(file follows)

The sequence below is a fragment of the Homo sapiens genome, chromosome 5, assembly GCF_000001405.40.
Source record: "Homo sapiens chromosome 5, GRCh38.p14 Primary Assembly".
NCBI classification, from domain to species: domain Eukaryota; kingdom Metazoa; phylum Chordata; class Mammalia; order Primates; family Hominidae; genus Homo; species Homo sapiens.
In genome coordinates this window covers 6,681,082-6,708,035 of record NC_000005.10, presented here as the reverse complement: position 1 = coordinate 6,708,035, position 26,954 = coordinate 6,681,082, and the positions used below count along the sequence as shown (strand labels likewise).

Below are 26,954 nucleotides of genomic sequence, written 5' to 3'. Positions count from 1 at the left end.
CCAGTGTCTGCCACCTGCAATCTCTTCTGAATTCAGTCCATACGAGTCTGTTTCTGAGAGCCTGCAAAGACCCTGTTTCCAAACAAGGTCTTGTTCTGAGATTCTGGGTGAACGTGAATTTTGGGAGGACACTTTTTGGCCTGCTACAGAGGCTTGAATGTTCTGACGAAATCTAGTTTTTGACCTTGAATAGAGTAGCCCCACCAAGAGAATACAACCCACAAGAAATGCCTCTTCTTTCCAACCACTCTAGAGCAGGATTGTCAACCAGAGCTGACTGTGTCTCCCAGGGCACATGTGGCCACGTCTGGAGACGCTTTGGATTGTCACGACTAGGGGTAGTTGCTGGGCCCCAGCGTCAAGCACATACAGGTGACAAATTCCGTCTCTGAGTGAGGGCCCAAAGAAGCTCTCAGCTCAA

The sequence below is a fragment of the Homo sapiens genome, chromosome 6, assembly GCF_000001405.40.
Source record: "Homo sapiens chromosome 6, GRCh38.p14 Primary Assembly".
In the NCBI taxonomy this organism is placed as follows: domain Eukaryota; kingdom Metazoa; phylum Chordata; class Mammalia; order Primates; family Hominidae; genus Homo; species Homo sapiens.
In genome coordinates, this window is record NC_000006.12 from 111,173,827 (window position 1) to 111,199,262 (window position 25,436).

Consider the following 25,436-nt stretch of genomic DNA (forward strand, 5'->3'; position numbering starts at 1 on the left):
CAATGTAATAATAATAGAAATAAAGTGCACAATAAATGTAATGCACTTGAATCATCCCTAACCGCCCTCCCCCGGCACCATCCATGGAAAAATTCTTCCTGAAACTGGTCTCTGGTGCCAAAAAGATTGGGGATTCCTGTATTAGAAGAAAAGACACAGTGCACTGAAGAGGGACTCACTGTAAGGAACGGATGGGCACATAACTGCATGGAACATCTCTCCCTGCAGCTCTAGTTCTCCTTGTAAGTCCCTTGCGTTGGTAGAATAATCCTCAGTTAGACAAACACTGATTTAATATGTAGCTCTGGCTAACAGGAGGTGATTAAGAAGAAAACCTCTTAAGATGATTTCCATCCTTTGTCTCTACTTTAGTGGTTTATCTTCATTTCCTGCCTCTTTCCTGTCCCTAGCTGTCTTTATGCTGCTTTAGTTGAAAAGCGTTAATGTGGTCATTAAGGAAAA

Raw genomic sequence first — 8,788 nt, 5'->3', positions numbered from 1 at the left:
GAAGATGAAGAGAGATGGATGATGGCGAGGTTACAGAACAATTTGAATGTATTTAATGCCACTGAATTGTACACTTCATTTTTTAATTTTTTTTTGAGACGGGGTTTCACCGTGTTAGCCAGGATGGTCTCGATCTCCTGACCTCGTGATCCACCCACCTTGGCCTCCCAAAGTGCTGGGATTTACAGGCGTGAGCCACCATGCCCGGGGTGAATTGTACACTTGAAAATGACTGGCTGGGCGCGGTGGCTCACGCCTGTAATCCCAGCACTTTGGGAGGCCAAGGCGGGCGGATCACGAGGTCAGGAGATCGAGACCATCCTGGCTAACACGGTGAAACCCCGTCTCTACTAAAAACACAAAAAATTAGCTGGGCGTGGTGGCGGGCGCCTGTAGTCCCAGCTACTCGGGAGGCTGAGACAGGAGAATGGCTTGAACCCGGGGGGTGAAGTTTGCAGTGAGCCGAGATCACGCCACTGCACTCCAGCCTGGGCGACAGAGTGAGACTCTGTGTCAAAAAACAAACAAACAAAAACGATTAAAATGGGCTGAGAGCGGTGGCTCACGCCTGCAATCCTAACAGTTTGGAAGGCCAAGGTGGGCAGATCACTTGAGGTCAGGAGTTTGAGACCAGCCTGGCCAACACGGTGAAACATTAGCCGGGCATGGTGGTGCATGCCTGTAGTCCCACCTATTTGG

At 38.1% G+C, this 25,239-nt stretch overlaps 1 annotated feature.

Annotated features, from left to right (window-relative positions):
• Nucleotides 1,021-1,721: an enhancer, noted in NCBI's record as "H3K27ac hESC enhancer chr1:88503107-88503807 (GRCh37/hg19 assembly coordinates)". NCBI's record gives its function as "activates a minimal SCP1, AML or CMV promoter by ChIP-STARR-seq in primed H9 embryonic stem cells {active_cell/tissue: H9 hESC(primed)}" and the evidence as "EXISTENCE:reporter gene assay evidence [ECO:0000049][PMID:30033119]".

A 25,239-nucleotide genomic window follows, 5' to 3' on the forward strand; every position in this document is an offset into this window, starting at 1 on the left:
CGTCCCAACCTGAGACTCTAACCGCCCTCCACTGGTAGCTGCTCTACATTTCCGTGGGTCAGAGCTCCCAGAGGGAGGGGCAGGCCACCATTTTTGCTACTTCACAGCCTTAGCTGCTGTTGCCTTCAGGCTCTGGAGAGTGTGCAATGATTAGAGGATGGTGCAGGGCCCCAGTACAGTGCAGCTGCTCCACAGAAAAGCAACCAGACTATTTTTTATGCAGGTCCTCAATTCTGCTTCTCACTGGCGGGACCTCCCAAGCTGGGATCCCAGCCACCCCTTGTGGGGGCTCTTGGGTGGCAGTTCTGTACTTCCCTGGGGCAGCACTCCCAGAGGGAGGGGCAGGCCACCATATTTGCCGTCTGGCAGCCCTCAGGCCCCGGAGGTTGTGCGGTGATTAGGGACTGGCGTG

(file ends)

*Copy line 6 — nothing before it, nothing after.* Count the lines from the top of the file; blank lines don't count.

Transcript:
CCAGTGTCTGCCACCTGCAATCTCTTCTGAATTCAGTCCATACGAGTCTGTTTCTGAGAGCCTGCAAAGACCCTGTTTCCAAACAAGGTCTTGTTCTGAGATTCTGGGTGAACGTGAATTTTGGGAGGACACTTTTTGGCCTGCTACAGAGGCTTGAATGTTCTGACGAAATCTAGTTTTTGACCTTGAATAGAGTAGCCCCACCAAGAGAATACAACCCACAAGAAATGCCTCTTCTTTCCAACCACTCTAGAGCAGGATTGTCAACCAGAGCTGACTGTGTCTCCCAGGGCACATGTGGCCACGTCTGGAGACGCTTTGGATTGTCACGACTAGGGGTAGTTGCTGGGCCCCAGCGTCAAGCACATACAGGTGACAAATTCCGTCTCTGAGTGAGGGCCCAAAGAAGCTCTCAGCTCAA